Top: Toni Morrison, Maxine Hong Kingston, Jovita Idar, Maya Angelou
Middle: Gerda Lerner, Gloria Steinem, Winona La Duke, Lillian Hellman
Bottom: Betty Soskin, Willa Cather, Gertrude Stein, Marjory Stoneman Douglas
This month, you’ll read several magazine covers, blogs, and social media posts highlighting WHM. The purpose is to increase awareness and recognize the achievements of women in all areas of life.
But Women’s History Month isn’t just about famous women.
We can all play a role in celebrating women’s history by making it personal.
What might we discover from the stories of our own mothers, grandmothers, and great-grandmothers?
What did they experience or participate in? What stories do they have to tell?
My mother loves to tell stories. Just a couple of questions can lead her to talk about her experiences during WWII or her mother’s story of fleeing the Mexican Revolution. Yesterday she told me about standing up to a hiring foreman who wouldn’t comply with union rules. She was afraid to do so, but losing out on a job was more frightening than speaking up.
Imagine what your great-grandmother, grandmother, older aunts, or friends can share.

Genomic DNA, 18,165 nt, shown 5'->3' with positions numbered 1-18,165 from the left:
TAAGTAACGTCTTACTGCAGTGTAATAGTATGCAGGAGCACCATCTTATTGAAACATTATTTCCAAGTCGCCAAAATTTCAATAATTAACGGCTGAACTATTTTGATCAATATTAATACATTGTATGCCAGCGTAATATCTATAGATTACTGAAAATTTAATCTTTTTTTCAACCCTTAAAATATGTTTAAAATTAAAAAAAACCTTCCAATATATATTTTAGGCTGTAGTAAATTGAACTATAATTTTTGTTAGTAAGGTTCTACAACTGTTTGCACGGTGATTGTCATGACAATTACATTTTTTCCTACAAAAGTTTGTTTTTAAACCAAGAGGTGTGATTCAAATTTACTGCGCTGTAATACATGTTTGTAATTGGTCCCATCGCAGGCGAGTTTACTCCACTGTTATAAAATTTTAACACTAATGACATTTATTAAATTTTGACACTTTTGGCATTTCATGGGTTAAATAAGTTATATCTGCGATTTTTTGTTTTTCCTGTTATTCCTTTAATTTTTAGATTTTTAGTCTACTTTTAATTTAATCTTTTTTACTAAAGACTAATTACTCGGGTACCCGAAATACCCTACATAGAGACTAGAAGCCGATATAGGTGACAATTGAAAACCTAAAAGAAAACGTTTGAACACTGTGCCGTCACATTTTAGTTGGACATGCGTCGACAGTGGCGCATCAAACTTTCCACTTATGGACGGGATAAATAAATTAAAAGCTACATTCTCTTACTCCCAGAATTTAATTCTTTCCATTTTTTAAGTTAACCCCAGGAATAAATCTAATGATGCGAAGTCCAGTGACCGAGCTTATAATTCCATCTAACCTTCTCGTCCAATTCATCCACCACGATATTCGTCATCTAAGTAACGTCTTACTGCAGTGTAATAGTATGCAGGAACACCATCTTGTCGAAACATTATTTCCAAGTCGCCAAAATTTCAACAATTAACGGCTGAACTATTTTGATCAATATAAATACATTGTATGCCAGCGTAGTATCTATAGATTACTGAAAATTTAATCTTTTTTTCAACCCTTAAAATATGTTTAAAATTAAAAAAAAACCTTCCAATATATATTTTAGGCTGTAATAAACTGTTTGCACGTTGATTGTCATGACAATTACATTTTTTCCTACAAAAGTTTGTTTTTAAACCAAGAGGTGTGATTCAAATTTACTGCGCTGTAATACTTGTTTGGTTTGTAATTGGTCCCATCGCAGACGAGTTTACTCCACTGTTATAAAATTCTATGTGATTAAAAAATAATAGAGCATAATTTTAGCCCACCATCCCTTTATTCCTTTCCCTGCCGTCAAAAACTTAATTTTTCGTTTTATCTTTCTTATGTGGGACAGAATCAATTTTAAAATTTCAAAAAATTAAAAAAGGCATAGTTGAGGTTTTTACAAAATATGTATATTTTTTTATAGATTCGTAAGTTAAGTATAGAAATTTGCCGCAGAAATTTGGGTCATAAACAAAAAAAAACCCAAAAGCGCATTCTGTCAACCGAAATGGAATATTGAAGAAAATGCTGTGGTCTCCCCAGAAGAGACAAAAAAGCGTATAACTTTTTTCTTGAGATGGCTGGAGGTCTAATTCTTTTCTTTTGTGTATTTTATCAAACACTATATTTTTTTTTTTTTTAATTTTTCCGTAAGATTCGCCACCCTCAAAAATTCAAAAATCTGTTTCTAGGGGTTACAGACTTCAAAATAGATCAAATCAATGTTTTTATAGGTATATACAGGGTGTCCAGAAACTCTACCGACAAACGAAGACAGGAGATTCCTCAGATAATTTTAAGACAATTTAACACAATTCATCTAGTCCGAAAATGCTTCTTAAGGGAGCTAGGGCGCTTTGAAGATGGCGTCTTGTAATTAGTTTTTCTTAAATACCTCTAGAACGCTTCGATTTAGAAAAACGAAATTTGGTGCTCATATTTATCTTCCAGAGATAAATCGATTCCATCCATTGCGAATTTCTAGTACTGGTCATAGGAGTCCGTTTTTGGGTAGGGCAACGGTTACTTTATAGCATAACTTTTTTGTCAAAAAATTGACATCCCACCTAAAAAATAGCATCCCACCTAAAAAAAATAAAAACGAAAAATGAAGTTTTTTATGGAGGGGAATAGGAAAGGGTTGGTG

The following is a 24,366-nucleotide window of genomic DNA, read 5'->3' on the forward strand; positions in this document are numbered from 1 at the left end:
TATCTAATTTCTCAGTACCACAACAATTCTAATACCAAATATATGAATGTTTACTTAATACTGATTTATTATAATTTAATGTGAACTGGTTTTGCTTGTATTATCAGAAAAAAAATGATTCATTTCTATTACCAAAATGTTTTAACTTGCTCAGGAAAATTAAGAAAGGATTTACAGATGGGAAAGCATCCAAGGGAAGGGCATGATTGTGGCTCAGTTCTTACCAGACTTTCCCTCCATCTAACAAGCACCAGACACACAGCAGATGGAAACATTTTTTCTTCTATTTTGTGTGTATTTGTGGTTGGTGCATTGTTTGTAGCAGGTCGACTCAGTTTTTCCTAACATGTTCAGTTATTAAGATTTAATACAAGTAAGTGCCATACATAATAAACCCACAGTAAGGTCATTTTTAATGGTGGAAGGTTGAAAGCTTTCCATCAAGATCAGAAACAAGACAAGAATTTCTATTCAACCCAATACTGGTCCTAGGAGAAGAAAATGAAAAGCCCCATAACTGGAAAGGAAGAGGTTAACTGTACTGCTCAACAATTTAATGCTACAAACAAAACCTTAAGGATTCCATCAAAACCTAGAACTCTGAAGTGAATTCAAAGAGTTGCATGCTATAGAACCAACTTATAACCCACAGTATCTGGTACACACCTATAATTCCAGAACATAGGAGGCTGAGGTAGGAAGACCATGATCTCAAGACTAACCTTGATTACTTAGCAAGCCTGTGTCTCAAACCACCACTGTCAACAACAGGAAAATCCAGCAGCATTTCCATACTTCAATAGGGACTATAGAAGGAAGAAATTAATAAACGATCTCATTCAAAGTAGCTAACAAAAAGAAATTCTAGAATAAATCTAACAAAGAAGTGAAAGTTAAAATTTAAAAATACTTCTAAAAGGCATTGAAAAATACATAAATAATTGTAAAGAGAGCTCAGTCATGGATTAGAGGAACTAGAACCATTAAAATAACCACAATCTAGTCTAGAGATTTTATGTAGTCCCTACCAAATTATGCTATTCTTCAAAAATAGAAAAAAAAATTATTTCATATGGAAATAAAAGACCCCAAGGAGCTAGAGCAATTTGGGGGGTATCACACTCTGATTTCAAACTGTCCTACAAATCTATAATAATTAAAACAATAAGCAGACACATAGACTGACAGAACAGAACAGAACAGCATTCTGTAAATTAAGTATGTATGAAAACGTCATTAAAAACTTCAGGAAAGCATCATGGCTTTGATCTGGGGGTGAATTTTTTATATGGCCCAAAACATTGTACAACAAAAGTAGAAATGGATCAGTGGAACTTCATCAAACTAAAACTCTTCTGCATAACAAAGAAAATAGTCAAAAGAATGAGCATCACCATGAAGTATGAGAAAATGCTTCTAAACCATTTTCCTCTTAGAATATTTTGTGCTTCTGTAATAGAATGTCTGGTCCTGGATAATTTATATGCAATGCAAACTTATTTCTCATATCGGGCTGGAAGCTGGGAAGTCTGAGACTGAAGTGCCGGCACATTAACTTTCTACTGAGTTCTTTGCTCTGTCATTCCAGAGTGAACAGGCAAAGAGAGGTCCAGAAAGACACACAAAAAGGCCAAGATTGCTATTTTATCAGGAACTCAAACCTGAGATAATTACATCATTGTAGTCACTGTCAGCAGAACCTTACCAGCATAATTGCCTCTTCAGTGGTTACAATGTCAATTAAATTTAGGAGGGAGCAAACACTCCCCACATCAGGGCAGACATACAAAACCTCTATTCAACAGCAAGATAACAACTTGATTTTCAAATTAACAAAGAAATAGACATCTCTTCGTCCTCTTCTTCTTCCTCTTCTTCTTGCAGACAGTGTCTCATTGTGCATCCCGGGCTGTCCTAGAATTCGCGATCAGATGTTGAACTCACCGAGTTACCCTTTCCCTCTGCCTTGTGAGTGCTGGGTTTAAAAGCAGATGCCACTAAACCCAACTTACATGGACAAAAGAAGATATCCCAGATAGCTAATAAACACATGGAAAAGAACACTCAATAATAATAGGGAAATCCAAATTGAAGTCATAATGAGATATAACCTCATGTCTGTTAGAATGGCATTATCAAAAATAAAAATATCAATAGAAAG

By learning about their lives and the challenges they faced, we can better understand our lives and the opportunities we have today.
We can share these stories with our children, helping them understand their own family history and their ancestors’ legacy. By recognizing the strength and accomplishments of women in our own families and other backgrounds, we can help build higher self-esteem among girls and greater respect among boys and men.
Sometime this month, sit down and share your own stories, your mother’s stories, or her mother’s stories. Their stories can reveal a wealth of information about the experiences of women throughout history.
By exploring these stories, we can gain a deeper understanding of the challenges women have faced, their sacrifices, and their progress. Plus, this is an opportunity to pull out photo albums and those boxes of pics in the closet or attic and tell the story behind the picture.
Let your family hear about their adversities, their values, and the triumphs of women who are important to them every day, not just one month out of the year.
Each time a girl opens a book and reads womanless history, she learns she is worth less.Myra Pollack Sadker
Tell me a story in the comments.